New Construction Boosts Growth Potential
We’re not out of the woods yet, particularly considering the market’s systemic flaws. But while 2023 promises challenges, a prolonged recession appears to be a worst-case scenario for the economy, and the mortgage rate reprieve bodes well for housing.
Job losses haven’t translated into an increasing unemployment rate because workers are still reorienting themselves in the job market post-COVID. And in housing, new construction has the potential — at least in some markets — to overcome stasis among sellers.
“In states and metropolitan areas where we’re seeing new construction, that’s where we continue to see some movement in the housing market because there is inventory,” Hepp said.
Lack of inventory has emerged as a chronic issue in housing for several reasons. One is that local regulations limit what builders can build. From zoning restrictions that control townhome, condo, and apartment construction to parking minimums that reduce the available land for homes, builders find the odds stacked against them.
Another reason for the chronic lack of inventory is a “not-in-my-backyard” community mentality. Residents worried about the impact of new development on their property values have the power to make their desires felt, and they usually do.
These limitations tend to be more cultural than economic in origin, but they contribute nonetheless to general declines in homeownership rates and ongoing racial and generational housing disparities.
That said, those realities don’t always discourage builders and agents from fighting the good fight. Hepp said buyers tend to be receptive to incentives such as price adjustments and interest rate buydowns.
“So it does seem as if there’s more movement, or more activity at least, in markets where there’s new construction and the possibility of making a deal,” she said. “But in places such as the West Coast, where you have no inventory and no new construction, there’s no deal to be made.”
CoreLogic: Data Analytics for Housing Stakeholders
Where housing goes next is subject to the imprecisions and vagaries of consumer decision-making. Stakeholders interested in all aspects of the market turn to CoreLogic to get the most precise sense of the zeitgeist.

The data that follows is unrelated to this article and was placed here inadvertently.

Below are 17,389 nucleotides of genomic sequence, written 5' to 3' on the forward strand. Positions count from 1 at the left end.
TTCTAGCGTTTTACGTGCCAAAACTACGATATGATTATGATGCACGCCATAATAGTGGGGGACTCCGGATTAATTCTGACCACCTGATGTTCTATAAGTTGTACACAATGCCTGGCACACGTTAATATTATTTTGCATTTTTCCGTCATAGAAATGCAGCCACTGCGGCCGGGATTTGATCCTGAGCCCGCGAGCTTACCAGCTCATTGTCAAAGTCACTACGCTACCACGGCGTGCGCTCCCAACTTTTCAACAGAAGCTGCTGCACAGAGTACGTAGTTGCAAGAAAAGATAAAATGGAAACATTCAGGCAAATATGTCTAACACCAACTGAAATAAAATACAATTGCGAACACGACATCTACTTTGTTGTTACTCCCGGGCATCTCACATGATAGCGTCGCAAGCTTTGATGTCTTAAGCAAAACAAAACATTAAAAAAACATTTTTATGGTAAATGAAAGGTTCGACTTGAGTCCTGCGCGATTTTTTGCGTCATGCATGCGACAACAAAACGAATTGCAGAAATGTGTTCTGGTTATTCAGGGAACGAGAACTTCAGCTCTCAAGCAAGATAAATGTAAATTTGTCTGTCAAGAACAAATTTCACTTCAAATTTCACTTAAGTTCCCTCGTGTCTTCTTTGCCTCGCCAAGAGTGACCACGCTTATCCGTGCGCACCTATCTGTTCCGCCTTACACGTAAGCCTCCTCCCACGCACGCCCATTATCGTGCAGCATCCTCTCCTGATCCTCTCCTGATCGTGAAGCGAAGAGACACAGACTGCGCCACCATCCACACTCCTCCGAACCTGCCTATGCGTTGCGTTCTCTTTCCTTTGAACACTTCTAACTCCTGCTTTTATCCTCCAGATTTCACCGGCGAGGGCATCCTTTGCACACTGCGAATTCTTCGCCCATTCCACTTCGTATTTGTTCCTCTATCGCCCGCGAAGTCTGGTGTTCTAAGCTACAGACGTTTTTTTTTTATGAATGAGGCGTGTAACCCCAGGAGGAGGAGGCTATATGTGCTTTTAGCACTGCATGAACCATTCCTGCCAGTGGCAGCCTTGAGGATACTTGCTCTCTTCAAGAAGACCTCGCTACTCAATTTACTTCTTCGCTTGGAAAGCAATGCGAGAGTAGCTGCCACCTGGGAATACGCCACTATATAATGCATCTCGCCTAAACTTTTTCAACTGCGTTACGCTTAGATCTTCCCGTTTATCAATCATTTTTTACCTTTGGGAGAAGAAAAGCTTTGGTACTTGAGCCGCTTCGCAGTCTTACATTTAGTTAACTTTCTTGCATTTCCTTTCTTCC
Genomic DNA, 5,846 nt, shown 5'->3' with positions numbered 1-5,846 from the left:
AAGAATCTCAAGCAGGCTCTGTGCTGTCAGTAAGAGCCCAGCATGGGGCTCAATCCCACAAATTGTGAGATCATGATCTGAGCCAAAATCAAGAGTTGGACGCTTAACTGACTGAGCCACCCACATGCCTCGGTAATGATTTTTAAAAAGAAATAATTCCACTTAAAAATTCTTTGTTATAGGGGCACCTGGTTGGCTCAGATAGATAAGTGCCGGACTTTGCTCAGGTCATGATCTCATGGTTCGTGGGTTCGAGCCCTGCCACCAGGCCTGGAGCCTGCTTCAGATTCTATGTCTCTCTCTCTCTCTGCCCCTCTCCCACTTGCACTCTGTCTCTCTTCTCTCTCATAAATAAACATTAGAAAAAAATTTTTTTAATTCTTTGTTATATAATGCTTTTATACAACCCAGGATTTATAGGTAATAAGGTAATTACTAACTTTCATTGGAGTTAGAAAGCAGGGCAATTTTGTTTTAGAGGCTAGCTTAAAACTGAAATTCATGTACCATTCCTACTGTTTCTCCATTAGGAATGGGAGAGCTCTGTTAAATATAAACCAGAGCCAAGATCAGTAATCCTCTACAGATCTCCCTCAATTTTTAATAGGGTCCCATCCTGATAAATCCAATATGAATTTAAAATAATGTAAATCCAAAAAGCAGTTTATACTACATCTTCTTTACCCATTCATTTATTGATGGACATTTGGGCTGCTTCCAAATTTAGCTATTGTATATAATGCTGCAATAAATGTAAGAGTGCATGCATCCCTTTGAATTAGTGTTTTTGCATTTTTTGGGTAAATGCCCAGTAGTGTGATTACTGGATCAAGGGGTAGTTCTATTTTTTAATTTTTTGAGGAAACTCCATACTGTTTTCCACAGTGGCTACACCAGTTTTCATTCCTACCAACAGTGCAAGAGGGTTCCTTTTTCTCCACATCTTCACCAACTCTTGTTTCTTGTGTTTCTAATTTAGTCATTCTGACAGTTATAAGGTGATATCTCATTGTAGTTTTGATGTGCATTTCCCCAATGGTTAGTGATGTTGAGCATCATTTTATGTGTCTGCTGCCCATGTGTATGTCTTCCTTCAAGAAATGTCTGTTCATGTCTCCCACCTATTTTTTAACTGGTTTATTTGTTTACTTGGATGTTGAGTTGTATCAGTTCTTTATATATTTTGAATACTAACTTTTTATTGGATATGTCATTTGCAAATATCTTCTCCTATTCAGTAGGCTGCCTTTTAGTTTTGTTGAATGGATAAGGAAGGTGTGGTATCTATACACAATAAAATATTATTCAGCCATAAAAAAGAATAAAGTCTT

CoreLogic solutions help real estate professionals from the enterprise to the individual level forecast trends and interpret the housing market’s direction.
In the mortgage finance industry, CoreLogic streamlines borrower and origination workflows, optimizes servicing and appraisals, and helps with tax preparation.
And in insurance, CoreLogic brings efficiencies to underwriting and risk assessment, claims management, and hazard intelligence.
Among the copious reports, blogs, case studies, and whitepapers housed on the CoreLogic website, Hepp’s office produces a blog and participates in corporate-wide podcast and video production.
The Office of the Chief Economist also produces flagship CoreLogic monthly reports, including the Home Price Index (HPI), the Loan Performance Index (LPI), the Single-Family Rent Index (SFRI), and the S&P Case-Shiller Index (CSI).
CoreLogic reports cover the gamut of property data from cost, price, and equity analyses to insights regarding loan performance, mortgage fraud, property tax delinquency, and the single-family rental market.
One subject of particular relevance as of early 2023 is homeowner equity — CoreLogic is one of a few data providers in that area. Despite its negative consequences, the massive pandemic housing price increase of 2020-21 is insulating the current market from a potential foreclosure crisis.
“If push comes to shove and homeowners lose their jobs, they can sell at a profit and not go into foreclosure,” Hepp said.
Another significant finding for 2023 is investor involvement in real estate. As housing demand vanished during the 2022 interest rate increases, investors continued to purchase at the same rate they had been buying in 2021.
“There are a few markets out there — Phoenix, Las Vegas, Atlanta, Dallas, and Charlotte — that are really concentrated in investor activity,” Hepp said. “I don’t have an answer, but how that will play out in terms of rents and home prices will be interesting.”